Is better induction and mentoring the answer to retaining early career teachers?

A national study gets underway early next year aimed at boosting retention for early career teachers through better induction and mentoring.

Attracting and retaining teachers remains a major issue for Australia’s education sector, particularly as a high percentage of early career teachers leave the profession in their first few years.

The study will prioritise “precariously employed” early career teachers – those on casual and short-term contracts – to effectively manage student classroom behaviour.

Learning how to manage student behaviour is one of the most important teaching skills, yet it’s also one of the top-ranked challenges faced by early career teachers.

Professor Anna Sullivan, from the University of South Australia, who is chief investigator of the new project, says the study will propose alternative policy and induction practices that better support the transition of insecure replacement teachers within the profession.

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Professor Anna Sullivan

Sullivan says there are many factors that influence teacher retention.

“For example, the work new teachers are expected to do matters. Most professions don’t expect graduates to do the same work as those who are more experienced. New teachers should have a staged entry into the profession. Currently this doesn’t really happen.

“The teacher workforce is unusual in that it refers to induction as a period for the first three to five years following graduation. It is also unusual in that induction covers: onboarding, tours, buddies, professional learning, and many other elements.”

Sullivan says that what’s required is a more nuanced understanding of what is needed to support precarious teachers and when. 

“Teachers often work in isolation. Research shows that it is better if they work in more collaborative ways. Targeted and tailored professional learning opportunities are critical.

“Very little research has examined what helps to support the retention of casual and short-term contract graduate teachers. It seems like schools are not well placed to take full responsibility for their induction. System wide policies and practices are required.”

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Education policy consultant Barbara Preston wrote in a recent report that for early career teachers to develop and be retained as effective professionals, they should begin their careers in stable and predictable roles in schools with supportive administrative arrangements, effective induction and mentoring programs, and a professional school culture.

“The large majority [of new teachers] are initially employed in insecure replacement work that is inimical to their effective development and retention,” Preston wrote.

“Replacement teaching tends to have poor pay and conditions and to be accorded little professional respect. It is often stressful and unsatisfying, especially for early career teachers without the experience and skills necessary for such challenging and variable work.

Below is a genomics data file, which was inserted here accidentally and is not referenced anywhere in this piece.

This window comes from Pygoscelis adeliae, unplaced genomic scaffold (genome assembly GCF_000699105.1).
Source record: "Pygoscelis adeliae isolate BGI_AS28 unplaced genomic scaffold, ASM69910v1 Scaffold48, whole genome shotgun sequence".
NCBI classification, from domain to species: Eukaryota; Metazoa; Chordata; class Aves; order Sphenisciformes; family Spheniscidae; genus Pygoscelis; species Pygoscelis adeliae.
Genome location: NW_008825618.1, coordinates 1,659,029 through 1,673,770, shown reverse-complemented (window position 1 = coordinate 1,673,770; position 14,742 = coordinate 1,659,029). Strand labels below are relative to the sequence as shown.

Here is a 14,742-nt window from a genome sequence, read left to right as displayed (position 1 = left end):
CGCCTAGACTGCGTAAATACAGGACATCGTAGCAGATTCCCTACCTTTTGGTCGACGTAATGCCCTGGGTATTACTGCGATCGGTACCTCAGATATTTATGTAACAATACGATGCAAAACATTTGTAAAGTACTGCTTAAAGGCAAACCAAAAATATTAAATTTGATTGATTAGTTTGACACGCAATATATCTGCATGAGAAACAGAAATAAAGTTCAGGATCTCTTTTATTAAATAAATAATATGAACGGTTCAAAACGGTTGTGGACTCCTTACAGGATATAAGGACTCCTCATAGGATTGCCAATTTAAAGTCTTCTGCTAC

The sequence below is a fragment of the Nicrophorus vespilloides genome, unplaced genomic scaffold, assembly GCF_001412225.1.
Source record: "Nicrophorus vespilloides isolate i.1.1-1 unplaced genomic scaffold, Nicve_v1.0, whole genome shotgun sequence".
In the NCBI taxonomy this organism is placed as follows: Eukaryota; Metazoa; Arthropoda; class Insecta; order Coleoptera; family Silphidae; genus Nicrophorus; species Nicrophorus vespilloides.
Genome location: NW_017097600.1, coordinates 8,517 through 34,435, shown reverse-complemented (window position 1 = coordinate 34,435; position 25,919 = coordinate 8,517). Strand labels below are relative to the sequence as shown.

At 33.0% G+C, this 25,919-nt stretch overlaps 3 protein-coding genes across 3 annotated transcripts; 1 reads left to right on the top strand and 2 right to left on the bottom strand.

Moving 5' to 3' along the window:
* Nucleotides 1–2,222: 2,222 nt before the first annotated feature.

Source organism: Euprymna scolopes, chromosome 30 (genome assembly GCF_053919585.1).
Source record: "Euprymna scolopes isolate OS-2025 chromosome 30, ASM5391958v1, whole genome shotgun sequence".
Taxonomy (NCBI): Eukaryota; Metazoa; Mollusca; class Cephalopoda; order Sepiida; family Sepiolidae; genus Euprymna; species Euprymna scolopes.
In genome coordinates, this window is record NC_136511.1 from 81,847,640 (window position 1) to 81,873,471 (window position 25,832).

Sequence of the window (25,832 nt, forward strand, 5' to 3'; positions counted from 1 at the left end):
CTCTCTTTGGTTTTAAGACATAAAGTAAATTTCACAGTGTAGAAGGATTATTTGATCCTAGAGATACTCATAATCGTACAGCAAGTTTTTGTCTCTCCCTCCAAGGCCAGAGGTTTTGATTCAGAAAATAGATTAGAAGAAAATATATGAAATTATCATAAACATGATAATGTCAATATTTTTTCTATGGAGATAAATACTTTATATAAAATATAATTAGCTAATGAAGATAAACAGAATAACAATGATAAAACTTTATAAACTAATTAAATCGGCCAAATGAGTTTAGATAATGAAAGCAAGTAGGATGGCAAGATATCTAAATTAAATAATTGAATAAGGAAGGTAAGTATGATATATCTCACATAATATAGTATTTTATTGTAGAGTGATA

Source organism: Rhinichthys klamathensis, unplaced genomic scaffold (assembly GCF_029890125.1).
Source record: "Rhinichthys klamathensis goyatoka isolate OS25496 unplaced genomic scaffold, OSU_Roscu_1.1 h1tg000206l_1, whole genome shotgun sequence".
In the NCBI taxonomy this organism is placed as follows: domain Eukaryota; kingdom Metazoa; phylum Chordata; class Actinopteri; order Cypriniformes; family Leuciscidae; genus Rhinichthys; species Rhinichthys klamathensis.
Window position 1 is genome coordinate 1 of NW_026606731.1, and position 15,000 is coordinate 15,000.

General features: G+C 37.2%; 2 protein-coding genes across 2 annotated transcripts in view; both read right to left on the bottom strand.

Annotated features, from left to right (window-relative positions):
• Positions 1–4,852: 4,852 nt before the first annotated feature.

“Replacement teaching often adds little to student learning and is disruptive to the educational and administrative work of schools.”

Sixty per cent of new teachers are employed on contracts of less than one year or as casual teachers, and it can take years to secure long-term employment.

Sullivan says in Australia, there is a focus on school-based induction programs: “…and while these may be very good, most early career teachers tend to be employed for short periods, so they miss out on a proper induction.

“As a result, these new teachers may be left feeling unsupported, isolated, and lacking confidence in their abilities, increasing the likelihood of them leaving the profession. Learning how to manage student behaviour is one of the most important teaching skills, yet it’s also one of the top-ranked challenges faced by early career teachers, and something that could be better accommodated through a thorough and ongoing induction process.

“Finding ways to better support, guide and coach new teachers as they start their careers is imperative for Australia’s education sector.”

According to the Australian Institute for Teaching and School Leadership, induction programs should be school-based practice-focused to develop teaching skills, embedded in daily practice, and delivered over two years.

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Sullivan says The Australian Guidelines for Teacher Induction emphasise mentoring embedded in daily practice, regular interactions with school leaders, as well as access to targeted professional learning, and extra time allocation for planning.

“Yet most new teachers do not qualify for such induction programs because they’re employed on a casual or short contract.

“Therein lies the conundrum. Newly qualified teachers need a comprehensive induction program, yet their employment status doesn’t enable this.

“Our project aims to find ways to change this so that we can attract, retain and better support new teachers; we must address this issue if Australia is to build a healthier education system.”

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